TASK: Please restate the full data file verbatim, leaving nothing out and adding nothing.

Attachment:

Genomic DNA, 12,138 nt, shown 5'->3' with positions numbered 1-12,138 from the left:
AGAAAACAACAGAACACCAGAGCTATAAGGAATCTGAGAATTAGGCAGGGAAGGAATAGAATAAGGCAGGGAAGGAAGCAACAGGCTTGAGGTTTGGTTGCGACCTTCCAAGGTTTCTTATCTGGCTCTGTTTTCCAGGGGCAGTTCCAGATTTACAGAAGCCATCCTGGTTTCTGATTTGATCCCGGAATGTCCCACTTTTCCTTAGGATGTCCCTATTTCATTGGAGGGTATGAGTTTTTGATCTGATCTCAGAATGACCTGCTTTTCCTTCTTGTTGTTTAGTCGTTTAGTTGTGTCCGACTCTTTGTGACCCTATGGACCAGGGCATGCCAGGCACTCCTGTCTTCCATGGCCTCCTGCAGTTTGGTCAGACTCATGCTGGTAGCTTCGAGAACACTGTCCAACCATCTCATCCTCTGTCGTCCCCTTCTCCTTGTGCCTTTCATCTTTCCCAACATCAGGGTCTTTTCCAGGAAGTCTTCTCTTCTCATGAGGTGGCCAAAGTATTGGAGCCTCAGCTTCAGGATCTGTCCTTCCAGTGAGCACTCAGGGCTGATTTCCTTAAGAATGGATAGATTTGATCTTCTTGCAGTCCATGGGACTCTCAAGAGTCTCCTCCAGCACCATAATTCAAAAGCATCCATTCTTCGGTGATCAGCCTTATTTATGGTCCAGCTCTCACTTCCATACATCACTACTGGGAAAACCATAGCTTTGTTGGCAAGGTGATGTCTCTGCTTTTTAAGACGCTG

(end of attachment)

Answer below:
Genomic DNA, 12,138 nt, shown 5'->3' with positions numbered 1-12,138 from the left:
AGAAAACAACAGAACACCAGAGCTATAAGGAATCTGAGAATTAGGCAGGGAAGGAATAGAATAAGGCAGGGAAGGAAGCAACAGGCTTGAGGTTTGGTTGCGACCTTCCAAGGTTTCTTATCTGGCTCTGTTTTCCAGGGGCAGTTCCAGATTTACAGAAGCCATCCTGGTTTCTGATTTGATCCCGGAATGTCCCACTTTTCCTTAGGATGTCCCTATTTCATTGGAGGGTATGAGTTTTTGATCTGATCTCAGAATGACCTGCTTTTCCTTCTTGTTGTTTAGTCGTTTAGTTGTGTCCGACTCTTTGTGACCCTATGGACCAGGGCATGCCAGGCACTCCTGTCTTCCATGGCCTCCTGCAGTTTGGTCAGACTCATGCTGGTAGCTTCGAGAACACTGTCCAACCATCTCATCCTCTGTCGTCCCCTTCTCCTTGTGCCTTTCATCTTTCCCAACATCAGGGTCTTTTCCAGGAAGTCTTCTCTTCTCATGAGGTGGCCAAAGTATTGGAGCCTCAGCTTCAGGATCTGTCCTTCCAGTGAGCACTCAGGGCTGATTTCCTTAAGAATGGATAGATTTGATCTTCTTGCAGTCCATGGGACTCTCAAGAGTCTCCTCCAGCACCATAATTCAAAAGCATCCATTCTTCGGTGATCAGCCTTATTTATGGTCCAGCTCTCACTTCCATACATCACTACTGGGAAAACCATAGCTTTGTTGGCAAGGTGATGTCTCTGCTTTTTAAGACGCTG